From the brain to the mouth to the heart to the bones to even the white blood cells — no aspect of human physiology can escape smoking’s wrath.
Here are a few examples:
Weakened immune system. Cigarette smoke contains high levels of tar and other chemicals, which can make your immune system less effective at fighting off infections. This means you’re more likely to get sick.
DNA. Every single puff of a cigarette causes damages to your DNA. When DNA is damaged, the “instruction manual” gets messed up, and the cell can begin growing out of control and create a cancer tumor.
Bigger belly. Smokers have bigger bellies and less muscle than non-smokers. They are more likely to develop type 2 diabetes, even if they don’t smoke every day.
Muscle deterioration. When you smoke, less blood and oxygen flow to your muscles, making it harder to build muscle.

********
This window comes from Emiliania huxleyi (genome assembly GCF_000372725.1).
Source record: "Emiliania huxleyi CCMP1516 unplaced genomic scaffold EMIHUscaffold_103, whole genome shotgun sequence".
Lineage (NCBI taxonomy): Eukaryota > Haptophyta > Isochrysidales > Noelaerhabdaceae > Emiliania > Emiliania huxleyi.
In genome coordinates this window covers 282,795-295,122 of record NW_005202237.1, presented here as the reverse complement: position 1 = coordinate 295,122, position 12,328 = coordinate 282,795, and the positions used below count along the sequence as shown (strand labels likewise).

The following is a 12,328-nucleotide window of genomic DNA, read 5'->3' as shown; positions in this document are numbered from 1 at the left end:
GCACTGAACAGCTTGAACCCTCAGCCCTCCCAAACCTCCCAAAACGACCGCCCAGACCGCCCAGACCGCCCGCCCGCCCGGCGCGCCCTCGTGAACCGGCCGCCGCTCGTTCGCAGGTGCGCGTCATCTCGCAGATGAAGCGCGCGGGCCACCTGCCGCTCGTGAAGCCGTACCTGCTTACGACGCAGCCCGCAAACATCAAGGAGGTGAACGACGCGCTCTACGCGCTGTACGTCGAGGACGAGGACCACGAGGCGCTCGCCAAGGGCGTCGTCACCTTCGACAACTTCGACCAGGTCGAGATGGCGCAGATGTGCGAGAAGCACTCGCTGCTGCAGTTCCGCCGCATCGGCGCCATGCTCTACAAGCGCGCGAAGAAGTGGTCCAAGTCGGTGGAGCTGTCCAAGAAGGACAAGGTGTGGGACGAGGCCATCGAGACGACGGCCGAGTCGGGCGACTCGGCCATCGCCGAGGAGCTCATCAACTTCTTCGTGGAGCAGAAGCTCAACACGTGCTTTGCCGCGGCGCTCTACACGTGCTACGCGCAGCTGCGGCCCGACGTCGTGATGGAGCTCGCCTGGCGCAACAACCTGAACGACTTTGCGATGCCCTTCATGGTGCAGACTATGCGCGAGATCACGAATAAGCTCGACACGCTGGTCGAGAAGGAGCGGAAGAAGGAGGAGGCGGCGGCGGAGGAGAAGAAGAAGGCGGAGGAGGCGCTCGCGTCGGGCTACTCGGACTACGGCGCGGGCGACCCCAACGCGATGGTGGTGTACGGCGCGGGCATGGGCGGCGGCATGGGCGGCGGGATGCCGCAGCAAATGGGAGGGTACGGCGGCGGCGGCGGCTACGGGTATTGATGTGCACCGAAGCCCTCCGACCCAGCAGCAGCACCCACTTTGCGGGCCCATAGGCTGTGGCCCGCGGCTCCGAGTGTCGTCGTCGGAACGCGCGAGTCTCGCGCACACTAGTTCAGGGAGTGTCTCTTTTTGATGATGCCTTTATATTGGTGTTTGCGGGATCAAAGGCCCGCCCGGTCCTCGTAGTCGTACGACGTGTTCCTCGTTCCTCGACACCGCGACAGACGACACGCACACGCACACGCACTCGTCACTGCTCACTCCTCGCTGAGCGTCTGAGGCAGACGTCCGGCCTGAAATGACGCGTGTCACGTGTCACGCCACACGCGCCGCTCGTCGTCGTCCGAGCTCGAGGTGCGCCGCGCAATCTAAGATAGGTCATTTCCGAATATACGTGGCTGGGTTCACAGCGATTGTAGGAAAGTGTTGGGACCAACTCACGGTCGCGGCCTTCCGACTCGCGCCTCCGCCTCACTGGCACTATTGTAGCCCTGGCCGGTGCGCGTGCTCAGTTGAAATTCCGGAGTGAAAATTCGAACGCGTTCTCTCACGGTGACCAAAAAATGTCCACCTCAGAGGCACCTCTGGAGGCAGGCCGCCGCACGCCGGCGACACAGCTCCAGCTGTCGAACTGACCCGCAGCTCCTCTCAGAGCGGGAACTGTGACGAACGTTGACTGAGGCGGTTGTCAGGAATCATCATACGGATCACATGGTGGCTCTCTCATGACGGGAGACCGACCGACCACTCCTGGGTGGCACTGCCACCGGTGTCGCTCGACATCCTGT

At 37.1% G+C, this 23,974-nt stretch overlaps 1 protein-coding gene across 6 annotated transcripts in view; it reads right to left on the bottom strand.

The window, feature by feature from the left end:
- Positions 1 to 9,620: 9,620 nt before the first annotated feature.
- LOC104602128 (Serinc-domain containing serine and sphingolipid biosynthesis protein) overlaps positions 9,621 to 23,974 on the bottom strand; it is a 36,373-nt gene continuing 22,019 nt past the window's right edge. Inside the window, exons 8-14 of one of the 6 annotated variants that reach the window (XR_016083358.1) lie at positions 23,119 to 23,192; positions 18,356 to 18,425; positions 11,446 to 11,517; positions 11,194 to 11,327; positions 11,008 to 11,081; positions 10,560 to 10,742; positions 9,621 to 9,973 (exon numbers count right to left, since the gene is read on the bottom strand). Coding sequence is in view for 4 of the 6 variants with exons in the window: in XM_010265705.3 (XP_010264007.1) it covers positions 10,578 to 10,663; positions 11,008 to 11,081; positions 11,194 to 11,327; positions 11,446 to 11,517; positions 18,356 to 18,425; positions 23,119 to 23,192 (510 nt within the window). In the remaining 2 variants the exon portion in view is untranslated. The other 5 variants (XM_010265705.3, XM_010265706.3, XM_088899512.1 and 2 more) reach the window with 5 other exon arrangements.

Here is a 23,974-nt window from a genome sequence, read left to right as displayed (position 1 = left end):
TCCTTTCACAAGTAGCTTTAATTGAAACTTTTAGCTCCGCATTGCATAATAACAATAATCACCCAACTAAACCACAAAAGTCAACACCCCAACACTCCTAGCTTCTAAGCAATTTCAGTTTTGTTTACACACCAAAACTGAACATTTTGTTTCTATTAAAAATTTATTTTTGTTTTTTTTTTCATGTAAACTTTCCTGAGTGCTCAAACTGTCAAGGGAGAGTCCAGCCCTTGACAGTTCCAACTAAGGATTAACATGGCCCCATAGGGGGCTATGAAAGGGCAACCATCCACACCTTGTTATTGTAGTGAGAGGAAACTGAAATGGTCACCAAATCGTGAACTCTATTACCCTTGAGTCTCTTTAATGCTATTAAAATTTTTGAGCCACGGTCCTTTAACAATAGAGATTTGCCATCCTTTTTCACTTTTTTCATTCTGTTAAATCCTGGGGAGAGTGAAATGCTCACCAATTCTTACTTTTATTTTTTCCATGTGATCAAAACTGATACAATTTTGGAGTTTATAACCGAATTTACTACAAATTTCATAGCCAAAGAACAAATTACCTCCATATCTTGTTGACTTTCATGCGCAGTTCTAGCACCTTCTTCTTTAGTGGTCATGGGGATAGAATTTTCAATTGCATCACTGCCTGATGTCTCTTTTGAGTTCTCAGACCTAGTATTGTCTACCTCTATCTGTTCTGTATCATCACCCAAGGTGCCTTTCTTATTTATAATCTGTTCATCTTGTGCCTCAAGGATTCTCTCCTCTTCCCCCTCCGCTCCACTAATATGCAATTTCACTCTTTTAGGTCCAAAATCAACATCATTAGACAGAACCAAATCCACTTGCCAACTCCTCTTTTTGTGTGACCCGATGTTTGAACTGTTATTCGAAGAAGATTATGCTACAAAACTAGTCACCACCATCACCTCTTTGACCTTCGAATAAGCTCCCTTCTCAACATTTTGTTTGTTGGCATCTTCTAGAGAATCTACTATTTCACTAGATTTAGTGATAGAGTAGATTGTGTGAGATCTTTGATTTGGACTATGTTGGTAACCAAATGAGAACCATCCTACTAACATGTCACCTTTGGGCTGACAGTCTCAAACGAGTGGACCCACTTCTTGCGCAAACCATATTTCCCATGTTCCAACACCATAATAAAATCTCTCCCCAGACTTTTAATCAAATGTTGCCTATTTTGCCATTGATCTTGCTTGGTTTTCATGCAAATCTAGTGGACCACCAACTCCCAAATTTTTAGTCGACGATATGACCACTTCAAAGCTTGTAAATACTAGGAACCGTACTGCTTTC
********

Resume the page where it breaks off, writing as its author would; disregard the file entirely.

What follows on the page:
Become addicted. Nicotine from cigarettes is as addictive as heroin. Nicotine addiction is hard to beat because it changes your brain.
And the list goes on from there.
Check out the interactive program for yourself to find out all the ways smoking makes one’s life miserable.
Fortunately, the site isn’t all doom and gloom. Each interactive menu features a paragraph on the numerous benefits of quitting. For example, did you know that “[t]he large number of nicotine receptors in your brain will return to normal levels after about a month of [quitting]“?
Seriously, if you smoke, stop today. If you know someone who smokes, send them this link.
• Smoking health consequences (SmokeFree.gov)